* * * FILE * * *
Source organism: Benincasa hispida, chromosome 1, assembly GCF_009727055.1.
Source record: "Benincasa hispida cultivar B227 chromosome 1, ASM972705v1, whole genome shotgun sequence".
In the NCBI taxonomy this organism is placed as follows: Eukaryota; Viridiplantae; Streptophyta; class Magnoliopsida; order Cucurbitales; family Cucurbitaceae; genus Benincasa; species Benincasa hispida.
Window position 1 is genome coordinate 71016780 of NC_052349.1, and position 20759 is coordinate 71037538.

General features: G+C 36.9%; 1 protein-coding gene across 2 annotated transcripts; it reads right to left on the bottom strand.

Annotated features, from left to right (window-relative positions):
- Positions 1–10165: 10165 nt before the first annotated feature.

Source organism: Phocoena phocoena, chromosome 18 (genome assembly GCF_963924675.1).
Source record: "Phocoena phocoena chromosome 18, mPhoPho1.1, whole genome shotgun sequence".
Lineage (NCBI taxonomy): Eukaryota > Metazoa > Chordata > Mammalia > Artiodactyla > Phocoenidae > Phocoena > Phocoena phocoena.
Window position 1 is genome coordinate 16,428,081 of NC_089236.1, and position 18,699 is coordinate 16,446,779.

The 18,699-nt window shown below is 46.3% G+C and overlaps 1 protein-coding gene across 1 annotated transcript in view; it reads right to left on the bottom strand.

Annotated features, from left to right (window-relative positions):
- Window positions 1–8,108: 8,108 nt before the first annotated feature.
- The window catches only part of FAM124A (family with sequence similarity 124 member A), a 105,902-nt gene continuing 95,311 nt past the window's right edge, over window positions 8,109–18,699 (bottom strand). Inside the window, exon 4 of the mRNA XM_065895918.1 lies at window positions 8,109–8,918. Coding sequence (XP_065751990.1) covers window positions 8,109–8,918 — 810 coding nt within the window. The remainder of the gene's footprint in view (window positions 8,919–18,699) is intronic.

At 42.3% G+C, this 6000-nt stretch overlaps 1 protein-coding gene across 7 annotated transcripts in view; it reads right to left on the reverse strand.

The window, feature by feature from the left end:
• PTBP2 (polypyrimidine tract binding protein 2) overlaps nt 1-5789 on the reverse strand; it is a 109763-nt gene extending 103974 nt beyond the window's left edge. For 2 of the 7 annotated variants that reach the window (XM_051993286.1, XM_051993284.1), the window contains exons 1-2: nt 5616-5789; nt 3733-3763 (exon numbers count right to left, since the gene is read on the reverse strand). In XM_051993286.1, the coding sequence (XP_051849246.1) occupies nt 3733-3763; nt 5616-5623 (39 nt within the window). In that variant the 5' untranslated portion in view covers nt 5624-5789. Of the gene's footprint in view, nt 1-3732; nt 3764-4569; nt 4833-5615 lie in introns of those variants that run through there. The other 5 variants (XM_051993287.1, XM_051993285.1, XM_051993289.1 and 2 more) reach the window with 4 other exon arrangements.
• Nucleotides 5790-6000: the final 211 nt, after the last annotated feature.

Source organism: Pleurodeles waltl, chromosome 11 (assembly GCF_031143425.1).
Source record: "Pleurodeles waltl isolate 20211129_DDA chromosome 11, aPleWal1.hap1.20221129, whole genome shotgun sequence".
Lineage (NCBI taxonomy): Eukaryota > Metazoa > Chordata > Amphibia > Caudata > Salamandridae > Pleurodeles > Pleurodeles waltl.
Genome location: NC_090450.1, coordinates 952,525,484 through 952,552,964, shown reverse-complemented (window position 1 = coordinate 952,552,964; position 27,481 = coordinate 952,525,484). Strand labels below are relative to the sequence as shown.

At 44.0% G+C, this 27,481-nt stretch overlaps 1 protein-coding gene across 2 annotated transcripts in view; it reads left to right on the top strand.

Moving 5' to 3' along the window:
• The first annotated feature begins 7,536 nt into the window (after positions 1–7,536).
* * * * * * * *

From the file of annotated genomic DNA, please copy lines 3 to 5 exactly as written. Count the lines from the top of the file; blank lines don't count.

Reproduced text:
In the NCBI taxonomy this organism is placed as follows: Eukaryota; Viridiplantae; Streptophyta; class Magnoliopsida; order Cucurbitales; family Cucurbitaceae; genus Benincasa; species Benincasa hispida.
Window position 1 is genome coordinate 71016780 of NC_052349.1, and position 20759 is coordinate 71037538.

General features: G+C 36.9%; 1 protein-coding gene across 2 annotated transcripts; it reads right to left on the bottom strand.